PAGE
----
• Between 2000 and 2006, the percentage of women under age 65 treated for breast cancer with breast-conserving surgery who received radiation therapy to the breast within 1 year of diagnosis remained stable with no statistically significant changes (Figure 2.5).
  • In 2006, uninsured women under age 65 were less likely than women with private insurance to receive radiation therapy following breast-conserving surgery.
  • Between 2000 and 2006, the percentage of women ages 65-69 treated for breast cancer with breast-conserving surgery who received radiation therapy to the breast within 1 year of diagnosis remained stable with no statistically significant changes.
  • In all years, women ages 65-69 with Medicare only were less likely than those with Medicare and supplemental insurance to receive radiation therapy.

Outcome: Breast Cancer Deaths

The death rate from a disease is a function of many factors, including the causes of the disease; social forces; and the effectiveness of the health care system in providing prevention, treatment, and management of the disease. Breast cancer deaths reflect the impact of breast cancer screening, diagnosis, and treatment. Mortality is measured as the number of deaths per 100,000 women. Declines in breast cancer deaths can be attributed, in part, to improvements in early detection and treatment.

 

Figure 2.6. Age-adjusted breast cancer deaths per 100,000 women, by age, 2000-2006

Trend line chart. Rate per 100,000 women. Healthy People 2010 target: 21.3. Total; 2000, 26.8; 2001, 26.0; 2002, 25.6; 2003, 25.3; 2004, 24.4; 2005, 24.1; 2006, 23.5; Ages 18 through 44; 2000, 5.9; 2001, 5.9; 2002, 5.6; 2003, 5.6; 2004, 5.2; 2005, 5.1; 2006, 4.9; Ages 45 through 64, 2000, 43.5; 2001, 42.6; 2002, 41.4; 2003, 41.2; 2004, 40.3; 2005, 39.6; 2006, 38.7; Age 65 and over, 2000, 120.2; 2001, 115.9; 2002, 116.1; 2003, 114.3; 2004, 110.9; 2005, 109.9; 2006, 107.6.

Source: Centers for Disease Control and Prevention, National Center for Health Statistics, National Vital Statistics System-Mortality, 2000-2006.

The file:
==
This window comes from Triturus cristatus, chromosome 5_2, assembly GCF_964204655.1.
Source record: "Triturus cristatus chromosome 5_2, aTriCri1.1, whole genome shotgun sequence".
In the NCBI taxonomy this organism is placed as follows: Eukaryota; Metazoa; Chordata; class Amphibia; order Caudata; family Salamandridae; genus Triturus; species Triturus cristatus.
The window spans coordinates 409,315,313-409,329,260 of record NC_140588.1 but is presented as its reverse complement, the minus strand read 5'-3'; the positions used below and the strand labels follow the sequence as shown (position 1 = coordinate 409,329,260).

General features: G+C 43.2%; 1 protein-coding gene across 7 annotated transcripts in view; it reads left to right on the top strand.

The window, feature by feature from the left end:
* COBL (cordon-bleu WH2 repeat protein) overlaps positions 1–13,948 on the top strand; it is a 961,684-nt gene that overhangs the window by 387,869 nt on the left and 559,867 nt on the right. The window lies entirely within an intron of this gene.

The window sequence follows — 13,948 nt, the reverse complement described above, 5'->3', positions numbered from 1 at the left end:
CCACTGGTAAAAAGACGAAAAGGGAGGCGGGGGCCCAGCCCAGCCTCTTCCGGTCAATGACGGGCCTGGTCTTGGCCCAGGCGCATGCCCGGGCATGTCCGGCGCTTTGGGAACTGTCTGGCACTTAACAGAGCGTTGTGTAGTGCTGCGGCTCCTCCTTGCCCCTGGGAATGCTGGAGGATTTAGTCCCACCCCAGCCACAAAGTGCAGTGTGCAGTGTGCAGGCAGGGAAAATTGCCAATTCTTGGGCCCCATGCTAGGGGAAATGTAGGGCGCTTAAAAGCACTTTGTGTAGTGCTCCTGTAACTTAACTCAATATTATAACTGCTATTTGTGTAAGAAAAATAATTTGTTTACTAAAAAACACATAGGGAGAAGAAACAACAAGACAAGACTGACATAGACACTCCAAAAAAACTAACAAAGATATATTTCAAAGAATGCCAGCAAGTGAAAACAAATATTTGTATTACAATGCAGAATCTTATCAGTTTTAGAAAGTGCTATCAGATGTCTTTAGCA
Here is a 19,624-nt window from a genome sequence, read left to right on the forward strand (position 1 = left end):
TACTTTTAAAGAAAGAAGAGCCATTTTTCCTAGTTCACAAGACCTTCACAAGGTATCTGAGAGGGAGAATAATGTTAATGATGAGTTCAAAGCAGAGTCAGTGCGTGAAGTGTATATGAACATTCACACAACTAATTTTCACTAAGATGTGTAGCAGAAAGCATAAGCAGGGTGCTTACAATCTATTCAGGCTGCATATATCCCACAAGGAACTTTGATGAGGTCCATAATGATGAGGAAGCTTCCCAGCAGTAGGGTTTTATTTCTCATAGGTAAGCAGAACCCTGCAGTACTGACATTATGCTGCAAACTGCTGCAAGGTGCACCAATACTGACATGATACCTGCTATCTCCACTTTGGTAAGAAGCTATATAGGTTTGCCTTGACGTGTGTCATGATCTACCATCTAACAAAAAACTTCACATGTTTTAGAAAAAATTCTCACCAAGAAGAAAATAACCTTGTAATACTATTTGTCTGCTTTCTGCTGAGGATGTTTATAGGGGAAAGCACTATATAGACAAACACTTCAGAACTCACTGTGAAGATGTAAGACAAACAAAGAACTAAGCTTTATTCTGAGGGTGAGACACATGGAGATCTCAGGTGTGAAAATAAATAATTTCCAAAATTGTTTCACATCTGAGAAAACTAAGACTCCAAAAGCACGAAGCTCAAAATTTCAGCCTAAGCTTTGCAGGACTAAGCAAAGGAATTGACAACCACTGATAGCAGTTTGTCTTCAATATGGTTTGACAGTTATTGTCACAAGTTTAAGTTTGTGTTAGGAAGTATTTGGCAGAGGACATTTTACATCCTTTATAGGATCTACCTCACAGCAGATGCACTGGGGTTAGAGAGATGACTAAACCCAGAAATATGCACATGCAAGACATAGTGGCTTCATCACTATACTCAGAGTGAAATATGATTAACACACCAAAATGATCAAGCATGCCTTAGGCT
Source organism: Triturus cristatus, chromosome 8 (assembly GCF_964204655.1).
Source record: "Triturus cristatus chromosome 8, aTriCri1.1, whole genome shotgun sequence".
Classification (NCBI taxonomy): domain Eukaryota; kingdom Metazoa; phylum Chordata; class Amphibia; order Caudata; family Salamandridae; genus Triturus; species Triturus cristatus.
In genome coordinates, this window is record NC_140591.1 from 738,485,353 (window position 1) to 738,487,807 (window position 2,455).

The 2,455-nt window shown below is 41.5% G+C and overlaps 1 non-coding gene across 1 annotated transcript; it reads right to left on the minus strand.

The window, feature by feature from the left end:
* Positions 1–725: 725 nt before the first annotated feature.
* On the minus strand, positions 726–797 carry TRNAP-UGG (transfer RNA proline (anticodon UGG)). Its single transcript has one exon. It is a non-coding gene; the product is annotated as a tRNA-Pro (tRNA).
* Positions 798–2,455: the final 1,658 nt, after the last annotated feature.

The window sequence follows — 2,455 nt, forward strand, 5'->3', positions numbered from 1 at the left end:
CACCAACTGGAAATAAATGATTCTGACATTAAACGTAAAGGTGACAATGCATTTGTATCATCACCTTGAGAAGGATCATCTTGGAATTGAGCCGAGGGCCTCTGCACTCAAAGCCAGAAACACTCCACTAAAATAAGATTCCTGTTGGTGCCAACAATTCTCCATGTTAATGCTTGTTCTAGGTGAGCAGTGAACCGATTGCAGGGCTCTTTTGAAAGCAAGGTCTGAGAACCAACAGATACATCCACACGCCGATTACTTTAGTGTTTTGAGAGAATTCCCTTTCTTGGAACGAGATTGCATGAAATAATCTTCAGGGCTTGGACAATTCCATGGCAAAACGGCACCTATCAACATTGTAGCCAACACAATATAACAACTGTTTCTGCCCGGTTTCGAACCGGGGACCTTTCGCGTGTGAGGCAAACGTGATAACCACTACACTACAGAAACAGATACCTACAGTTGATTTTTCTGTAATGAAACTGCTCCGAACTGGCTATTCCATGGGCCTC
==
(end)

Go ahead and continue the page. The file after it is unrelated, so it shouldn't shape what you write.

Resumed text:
Denominator: U.S. population, women.

Note: Total rate is age adjusted to the 2000 U.S. standard population.

  • Between 2000 and 2006, the rate of breast cancer deaths decreased from 26.8 to 23.5 per 100,000 women (Figure 2.6).
  • At 23.5 deaths per 100,000 women, the overall breast cancer death rate in 2006 was higher than the Healthy People 2010 target of 21.3. At the present rate of change, this target could be met by 2010.
  • From 2000 to 2006, the rate of breast cancer deaths decreased significantly for all age groups.
  • For all data years, women age 65 and over were more likely to die from breast cancer than those under age 65.

 

 

Diabetes

Importance

Mortality
Number of deaths (2006)72,4492
Cause of death rank (2006)6th2
Prevalence
Total number of Americans with diabetes (2007)23.6 million8
Number of Americans diagnosed with diabetes (2007)17.9 million8
Number of Americans with undiagnosed diabetes (2007)5.7 million8
Incidence
New cases (age 20 and over, 2007)1.6 million8
Cost
Total cost (2007 est.)$174 billion9
Direct medical costs (2007 est.)$116 billion9

Measures

Effective management of diabetes includes appropriate receipt of recommended processes, such as hemoglobin A1c (HbA1c)vi tests, eye examinations, and foot examinations. Effective management also promotes outcomes expected to correlate positively with these processes, such as control of cholesterol, blood pressure, and HbA1c levels.

The core report measure highlighted in this section is:

  • Receipt of three recommended diabetes services.

In addition, three noncore measures are presented:

  • Control of HbA1c, cholesterol, and blood pressure.

Findings

Management: Receipt of Three Recommended Diabetes Services

The NHQR uses a composite measure to track the national rate of the receipt of all three recommended annual diabetes interventions: an HbA1c test, an eye examination, and a foot examination. These are basic process measures that provide an assessment of the quality of diabetes management.

 

Figure 2.7. Composite measure: Adults age 40 and over with diagnosed diabetes who received three recommended services for diabetes in the calendar year (hemoglobin A1c measurement, dilated eye examination, and foot examination), by insurance status, 2002-2006

Trend line chart; ages 40 through 64; Percentages. Total, ages 40-64 , 2002, 40.7;  2003, 42.8, 2004, 42.2, 2005, 42.7; 2006, 43.6; Any private, 2002, 45.8; 2003, 47.2, 2004, 44.0, 2005, 47.8; 2006, 48.1; Public only, 2002, 34.6; 2003, 31.2, 2004, 38.1, 2005, 32.6; 2006, 39.0.